When Does a Sewer Line Need to be Replaced?

A sewer line can be made out of different materials and will depend on when and where the home was built. Older homes that have been around for more than 30 or 40 years will have a cast iron or clay sewer line underground, cast iron or ABS plastic if it is under a raised foundation. Many newer homes are being built with ABS plastic.

Cast iron has a lifespan of between 50 and 80 years. This does not guarantee issues will only arise after its lifespan, but it is long lasting when properly maintained. Outside elements, however, will affect cast iron and clay, especially, and cannot be stopped by any means of maintenance.

Root intrusion is a likely culprit in many failing sewer lines underground. As cast iron ages, it can deteriorate. Shifting in the earth can also offset all types of drain lines. Clay sewer lines are all installed in five-foot sections, so there are hubs holding them together. When those hubs fail, or a break occurs in any line, tree roots can seep into the line and overtake it easily. Roots gravitate towards the nutrient-rich elements and moisture in the main sewer line. It is the perfect environment for roots to grow.

When roots do break into the line, sometimes hydro jetting can clear them and restore the pipe to normal conditions. A plumbing contractor will first perform a pipeline camera inspection to view the line, inspect the level of root intrusion or cause of the blockage, and verify there are not any cracks or breaks in the line.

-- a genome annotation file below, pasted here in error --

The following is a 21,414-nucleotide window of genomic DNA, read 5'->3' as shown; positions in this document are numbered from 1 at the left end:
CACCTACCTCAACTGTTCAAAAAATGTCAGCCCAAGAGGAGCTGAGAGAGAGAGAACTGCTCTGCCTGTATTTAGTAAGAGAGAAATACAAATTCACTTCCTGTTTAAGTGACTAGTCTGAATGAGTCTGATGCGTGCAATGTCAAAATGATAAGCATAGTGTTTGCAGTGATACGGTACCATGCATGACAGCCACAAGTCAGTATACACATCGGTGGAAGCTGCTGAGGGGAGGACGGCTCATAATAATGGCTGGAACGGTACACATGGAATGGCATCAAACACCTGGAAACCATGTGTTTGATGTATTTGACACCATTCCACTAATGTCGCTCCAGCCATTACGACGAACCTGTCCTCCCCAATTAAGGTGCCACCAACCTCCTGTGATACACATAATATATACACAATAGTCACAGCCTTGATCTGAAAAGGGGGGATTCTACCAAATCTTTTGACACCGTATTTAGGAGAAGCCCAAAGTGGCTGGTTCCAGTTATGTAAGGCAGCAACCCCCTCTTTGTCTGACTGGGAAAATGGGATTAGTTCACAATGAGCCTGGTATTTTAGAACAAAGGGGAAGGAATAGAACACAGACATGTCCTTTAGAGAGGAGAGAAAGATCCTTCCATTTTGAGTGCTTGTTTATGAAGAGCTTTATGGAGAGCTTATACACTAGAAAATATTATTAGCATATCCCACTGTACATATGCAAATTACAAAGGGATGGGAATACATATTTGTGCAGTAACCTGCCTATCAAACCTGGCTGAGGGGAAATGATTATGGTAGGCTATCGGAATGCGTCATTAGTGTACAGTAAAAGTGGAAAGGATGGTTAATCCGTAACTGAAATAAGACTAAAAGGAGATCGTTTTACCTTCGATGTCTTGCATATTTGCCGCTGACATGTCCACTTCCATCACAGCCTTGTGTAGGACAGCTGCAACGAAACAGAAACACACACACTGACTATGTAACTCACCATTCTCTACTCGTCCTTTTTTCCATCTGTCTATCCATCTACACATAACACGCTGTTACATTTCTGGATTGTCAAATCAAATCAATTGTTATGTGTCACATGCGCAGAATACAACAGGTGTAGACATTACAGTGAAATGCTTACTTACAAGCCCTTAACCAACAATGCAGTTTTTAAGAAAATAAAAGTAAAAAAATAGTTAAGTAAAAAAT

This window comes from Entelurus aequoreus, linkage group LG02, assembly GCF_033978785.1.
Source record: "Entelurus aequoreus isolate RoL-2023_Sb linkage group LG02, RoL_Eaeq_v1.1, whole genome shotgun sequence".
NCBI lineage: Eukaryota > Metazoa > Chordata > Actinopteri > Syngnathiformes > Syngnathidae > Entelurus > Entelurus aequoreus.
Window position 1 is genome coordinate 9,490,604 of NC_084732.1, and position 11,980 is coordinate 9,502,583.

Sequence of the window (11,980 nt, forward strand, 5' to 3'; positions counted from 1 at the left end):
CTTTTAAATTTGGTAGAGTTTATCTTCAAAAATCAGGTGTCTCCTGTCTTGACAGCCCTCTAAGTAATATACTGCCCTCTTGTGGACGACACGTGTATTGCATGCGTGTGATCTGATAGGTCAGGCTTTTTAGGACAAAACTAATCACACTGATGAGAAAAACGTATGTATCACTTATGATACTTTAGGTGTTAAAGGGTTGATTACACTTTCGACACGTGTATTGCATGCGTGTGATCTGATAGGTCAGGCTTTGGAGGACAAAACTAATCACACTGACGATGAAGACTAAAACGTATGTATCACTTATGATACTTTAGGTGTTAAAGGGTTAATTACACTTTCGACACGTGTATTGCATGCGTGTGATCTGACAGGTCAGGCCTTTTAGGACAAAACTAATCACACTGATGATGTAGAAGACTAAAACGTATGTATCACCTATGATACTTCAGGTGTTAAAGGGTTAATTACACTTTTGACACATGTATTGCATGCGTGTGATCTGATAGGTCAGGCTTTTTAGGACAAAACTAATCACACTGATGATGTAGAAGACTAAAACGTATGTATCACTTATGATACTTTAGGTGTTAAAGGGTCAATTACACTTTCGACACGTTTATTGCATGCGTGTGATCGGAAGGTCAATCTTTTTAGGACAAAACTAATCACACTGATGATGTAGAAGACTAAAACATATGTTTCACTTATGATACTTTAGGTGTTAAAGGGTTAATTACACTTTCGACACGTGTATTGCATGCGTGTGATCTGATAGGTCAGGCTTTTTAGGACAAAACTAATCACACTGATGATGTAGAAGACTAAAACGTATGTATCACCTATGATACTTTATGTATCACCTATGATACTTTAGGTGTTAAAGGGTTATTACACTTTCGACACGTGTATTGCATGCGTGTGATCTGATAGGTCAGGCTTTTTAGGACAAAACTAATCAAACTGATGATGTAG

Main sewer lines often need to be replaced when there are large breaks or holes, or whole sections are missing. This can be caused by excessive roots, age, deterioration or ground shifting (for main sewer lines in the ground).

Main sewer lines under the house are not exempt from problems or breaks that may require drain pipe replacement. Often, when sewer lines that are exposed in a crawl space exhibit problems, homeowners will smell sewer gases from leaks or breaks, notice sewage spills under the home, or experience other drain issues.

How is the Sewer Line Replaced?

In order to determine if the sewer line underground needs to be replaced, first a camera inspection is performed. The pipeline camera inspection will locate the depth of the line, the length of the line in need of replacement and other conditions to determine the scope of work.

Replacing a main sewer line underground requires digging into the ground, often disrupting landscaping and concrete. If the line is broken under a city street, it will increase the repair costs and job requirements, as city permits and safety control will be necessary. But don’t worry, there is an alternative and we will discuss that next.

Sometimes, a sewer line is only in need of a small repair and the plumber will dig down to the pipe, cut the affected area, replace the broken section and backfill with the native soil. It can be as simple as that, or require a backhoe or excavating crew and finish work. It all depends on how much of the line needs to be replaced.